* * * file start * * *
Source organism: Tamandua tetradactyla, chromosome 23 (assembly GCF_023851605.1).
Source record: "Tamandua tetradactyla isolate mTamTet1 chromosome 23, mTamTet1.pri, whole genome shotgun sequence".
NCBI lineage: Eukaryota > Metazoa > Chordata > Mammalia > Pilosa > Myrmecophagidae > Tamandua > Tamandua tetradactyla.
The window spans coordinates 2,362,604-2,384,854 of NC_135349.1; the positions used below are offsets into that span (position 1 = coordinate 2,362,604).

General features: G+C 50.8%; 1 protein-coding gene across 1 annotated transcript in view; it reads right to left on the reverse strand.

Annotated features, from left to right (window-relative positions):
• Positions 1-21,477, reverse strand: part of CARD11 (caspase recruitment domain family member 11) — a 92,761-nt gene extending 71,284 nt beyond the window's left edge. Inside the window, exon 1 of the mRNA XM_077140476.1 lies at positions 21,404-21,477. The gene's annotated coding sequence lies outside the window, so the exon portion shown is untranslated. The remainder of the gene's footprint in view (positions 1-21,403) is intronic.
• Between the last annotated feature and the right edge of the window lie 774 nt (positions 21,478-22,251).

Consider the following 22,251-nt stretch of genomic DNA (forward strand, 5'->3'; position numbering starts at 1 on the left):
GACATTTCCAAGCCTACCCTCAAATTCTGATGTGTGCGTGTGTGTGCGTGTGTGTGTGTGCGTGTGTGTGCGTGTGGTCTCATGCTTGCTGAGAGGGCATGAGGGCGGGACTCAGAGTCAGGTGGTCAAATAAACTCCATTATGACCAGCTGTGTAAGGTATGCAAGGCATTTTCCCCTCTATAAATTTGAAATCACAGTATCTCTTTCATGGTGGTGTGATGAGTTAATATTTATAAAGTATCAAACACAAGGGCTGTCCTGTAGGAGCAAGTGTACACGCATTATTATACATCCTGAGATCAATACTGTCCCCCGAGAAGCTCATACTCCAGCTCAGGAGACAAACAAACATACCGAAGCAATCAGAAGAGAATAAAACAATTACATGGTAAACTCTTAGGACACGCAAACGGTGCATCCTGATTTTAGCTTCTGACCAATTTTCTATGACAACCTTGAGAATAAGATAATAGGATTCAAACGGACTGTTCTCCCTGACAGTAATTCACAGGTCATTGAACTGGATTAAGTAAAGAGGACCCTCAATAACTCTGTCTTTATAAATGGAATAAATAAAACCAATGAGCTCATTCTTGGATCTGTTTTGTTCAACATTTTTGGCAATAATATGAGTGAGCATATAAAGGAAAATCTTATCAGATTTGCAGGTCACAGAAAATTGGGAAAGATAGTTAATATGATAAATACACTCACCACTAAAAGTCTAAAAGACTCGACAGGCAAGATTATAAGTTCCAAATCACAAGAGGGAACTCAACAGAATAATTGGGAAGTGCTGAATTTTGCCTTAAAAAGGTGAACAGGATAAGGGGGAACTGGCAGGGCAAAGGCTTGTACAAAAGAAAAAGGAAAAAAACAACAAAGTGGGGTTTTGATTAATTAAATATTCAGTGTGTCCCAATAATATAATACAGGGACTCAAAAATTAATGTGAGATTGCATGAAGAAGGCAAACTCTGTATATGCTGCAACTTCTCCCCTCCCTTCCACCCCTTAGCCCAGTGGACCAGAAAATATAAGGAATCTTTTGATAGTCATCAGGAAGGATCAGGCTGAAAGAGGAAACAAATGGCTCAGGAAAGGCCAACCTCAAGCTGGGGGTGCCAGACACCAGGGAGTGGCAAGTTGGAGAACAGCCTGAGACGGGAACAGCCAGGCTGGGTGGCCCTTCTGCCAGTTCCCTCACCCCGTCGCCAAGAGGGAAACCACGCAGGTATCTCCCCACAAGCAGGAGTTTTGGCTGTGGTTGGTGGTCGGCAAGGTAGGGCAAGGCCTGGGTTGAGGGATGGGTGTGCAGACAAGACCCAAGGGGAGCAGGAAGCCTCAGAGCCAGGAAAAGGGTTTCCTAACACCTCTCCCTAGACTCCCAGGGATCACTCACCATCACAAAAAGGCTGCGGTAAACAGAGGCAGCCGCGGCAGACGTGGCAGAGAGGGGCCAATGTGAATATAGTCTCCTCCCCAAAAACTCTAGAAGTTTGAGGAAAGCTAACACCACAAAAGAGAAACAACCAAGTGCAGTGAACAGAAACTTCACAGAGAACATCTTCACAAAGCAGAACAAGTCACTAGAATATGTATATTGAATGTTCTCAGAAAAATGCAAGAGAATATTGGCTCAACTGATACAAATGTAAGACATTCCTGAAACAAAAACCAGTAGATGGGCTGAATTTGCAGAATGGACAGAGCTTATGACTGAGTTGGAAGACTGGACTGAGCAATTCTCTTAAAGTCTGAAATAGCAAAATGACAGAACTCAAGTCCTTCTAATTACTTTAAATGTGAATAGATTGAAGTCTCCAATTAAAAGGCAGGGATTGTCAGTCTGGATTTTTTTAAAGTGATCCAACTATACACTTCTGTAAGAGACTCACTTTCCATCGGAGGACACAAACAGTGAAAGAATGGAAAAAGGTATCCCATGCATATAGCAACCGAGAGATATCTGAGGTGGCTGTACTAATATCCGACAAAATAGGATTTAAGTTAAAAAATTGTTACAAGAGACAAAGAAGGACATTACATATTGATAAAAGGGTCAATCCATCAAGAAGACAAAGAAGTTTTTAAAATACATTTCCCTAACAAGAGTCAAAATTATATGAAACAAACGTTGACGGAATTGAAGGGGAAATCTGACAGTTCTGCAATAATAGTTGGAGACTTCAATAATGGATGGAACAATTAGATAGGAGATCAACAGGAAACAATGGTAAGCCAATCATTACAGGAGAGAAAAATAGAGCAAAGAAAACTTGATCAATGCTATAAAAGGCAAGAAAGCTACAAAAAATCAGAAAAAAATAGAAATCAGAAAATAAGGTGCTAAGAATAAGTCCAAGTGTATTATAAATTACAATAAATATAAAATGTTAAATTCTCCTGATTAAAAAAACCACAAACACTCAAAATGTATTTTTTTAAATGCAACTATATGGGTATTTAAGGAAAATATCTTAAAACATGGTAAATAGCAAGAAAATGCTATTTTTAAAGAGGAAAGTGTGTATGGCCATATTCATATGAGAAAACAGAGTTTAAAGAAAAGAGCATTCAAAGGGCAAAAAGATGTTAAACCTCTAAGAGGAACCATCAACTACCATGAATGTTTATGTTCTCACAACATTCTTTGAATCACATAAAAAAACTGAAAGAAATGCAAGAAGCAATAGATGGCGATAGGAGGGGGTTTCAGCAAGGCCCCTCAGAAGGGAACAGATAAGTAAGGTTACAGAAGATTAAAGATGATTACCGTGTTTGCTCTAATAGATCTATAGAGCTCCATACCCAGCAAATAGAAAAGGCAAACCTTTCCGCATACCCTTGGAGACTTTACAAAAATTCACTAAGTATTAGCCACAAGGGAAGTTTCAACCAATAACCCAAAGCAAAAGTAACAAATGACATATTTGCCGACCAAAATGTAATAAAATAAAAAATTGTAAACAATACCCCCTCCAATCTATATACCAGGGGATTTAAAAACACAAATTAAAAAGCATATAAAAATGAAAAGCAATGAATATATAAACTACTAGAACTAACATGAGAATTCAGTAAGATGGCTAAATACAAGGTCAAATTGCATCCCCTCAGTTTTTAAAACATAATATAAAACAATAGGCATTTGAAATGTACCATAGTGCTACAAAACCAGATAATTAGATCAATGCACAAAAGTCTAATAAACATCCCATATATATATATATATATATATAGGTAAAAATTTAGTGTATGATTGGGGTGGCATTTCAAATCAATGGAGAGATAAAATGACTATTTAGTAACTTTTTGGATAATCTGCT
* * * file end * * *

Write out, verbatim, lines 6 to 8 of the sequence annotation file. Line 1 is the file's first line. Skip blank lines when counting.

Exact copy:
Annotated features, from left to right (window-relative positions):
• Positions 1-21,477, reverse strand: part of CARD11 (caspase recruitment domain family member 11) — a 92,761-nt gene extending 71,284 nt beyond the window's left edge. Inside the window, exon 1 of the mRNA XM_077140476.1 lies at positions 21,404-21,477. The gene's annotated coding sequence lies outside the window, so the exon portion shown is untranslated. The remainder of the gene's footprint in view (positions 1-21,403) is intronic.
• Between the last annotated feature and the right edge of the window lie 774 nt (positions 21,478-22,251).